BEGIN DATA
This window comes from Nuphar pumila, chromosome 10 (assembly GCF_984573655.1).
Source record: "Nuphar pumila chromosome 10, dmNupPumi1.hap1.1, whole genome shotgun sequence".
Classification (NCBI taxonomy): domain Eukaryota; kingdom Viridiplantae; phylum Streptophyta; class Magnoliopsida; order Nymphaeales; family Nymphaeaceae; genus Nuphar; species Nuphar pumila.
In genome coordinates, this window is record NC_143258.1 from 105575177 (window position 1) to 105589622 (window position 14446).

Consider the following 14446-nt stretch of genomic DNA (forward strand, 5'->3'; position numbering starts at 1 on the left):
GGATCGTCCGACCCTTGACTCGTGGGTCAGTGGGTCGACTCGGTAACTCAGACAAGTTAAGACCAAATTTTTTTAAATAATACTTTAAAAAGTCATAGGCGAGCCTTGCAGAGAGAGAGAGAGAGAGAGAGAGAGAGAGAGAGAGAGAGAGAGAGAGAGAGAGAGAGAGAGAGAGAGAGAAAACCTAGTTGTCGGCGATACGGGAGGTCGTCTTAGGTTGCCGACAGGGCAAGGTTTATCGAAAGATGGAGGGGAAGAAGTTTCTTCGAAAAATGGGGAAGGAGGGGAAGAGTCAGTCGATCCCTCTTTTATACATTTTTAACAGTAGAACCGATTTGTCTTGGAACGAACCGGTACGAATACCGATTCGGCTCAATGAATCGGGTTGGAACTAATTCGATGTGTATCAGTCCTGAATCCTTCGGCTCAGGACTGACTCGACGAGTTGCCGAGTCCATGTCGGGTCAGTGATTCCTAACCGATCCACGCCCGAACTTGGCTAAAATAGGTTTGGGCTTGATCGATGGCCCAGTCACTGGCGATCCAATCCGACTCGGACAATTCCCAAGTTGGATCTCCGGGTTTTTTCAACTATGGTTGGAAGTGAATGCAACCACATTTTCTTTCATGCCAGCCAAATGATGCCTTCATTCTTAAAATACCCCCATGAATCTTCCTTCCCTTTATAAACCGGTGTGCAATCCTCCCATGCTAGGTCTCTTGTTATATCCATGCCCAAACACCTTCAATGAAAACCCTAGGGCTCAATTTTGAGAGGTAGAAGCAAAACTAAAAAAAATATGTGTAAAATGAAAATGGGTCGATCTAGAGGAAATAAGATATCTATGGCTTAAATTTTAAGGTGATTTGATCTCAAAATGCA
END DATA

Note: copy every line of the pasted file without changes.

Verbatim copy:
This window comes from Nuphar pumila, chromosome 10 (assembly GCF_984573655.1).
Source record: "Nuphar pumila chromosome 10, dmNupPumi1.hap1.1, whole genome shotgun sequence".
Classification (NCBI taxonomy): domain Eukaryota; kingdom Viridiplantae; phylum Streptophyta; class Magnoliopsida; order Nymphaeales; family Nymphaeaceae; genus Nuphar; species Nuphar pumila.
In genome coordinates, this window is record NC_143258.1 from 105575177 (window position 1) to 105589622 (window position 14446).

Consider the following 14446-nt stretch of genomic DNA (forward strand, 5'->3'; position numbering starts at 1 on the left):
GGATCGTCCGACCCTTGACTCGTGGGTCAGTGGGTCGACTCGGTAACTCAGACAAGTTAAGACCAAATTTTTTTAAATAATACTTTAAAAAGTCATAGGCGAGCCTTGCAGAGAGAGAGAGAGAGAGAGAGAGAGAGAGAGAGAGAGAGAGAGAGAGAGAGAGAGAGAGAGAGAGAGAGAAAACCTAGTTGTCGGCGATACGGGAGGTCGTCTTAGGTTGCCGACAGGGCAAGGTTTATCGAAAGATGGAGGGGAAGAAGTTTCTTCGAAAAATGGGGAAGGAGGGGAAGAGTCAGTCGATCCCTCTTTTATACATTTTTAACAGTAGAACCGATTTGTCTTGGAACGAACCGGTACGAATACCGATTCGGCTCAATGAATCGGGTTGGAACTAATTCGATGTGTATCAGTCCTGAATCCTTCGGCTCAGGACTGACTCGACGAGTTGCCGAGTCCATGTCGGGTCAGTGATTCCTAACCGATCCACGCCCGAACTTGGCTAAAATAGGTTTGGGCTTGATCGATGGCCCAGTCACTGGCGATCCAATCCGACTCGGACAATTCCCAAGTTGGATCTCCGGGTTTTTTCAACTATGGTTGGAAGTGAATGCAACCACATTTTCTTTCATGCCAGCCAAATGATGCCTTCATTCTTAAAATACCCCCATGAATCTTCCTTCCCTTTATAAACCGGTGTGCAATCCTCCCATGCTAGGTCTCTTGTTATATCCATGCCCAAACACCTTCAATGAAAACCCTAGGGCTCAATTTTGAGAGGTAGAAGCAAAACTAAAAAAAATATGTGTAAAATGAAAATGGGTCGATCTAGAGGAAATAAGATATCTATGGCTTAAATTTTAAGGTGATTTGATCTCAAAATGCA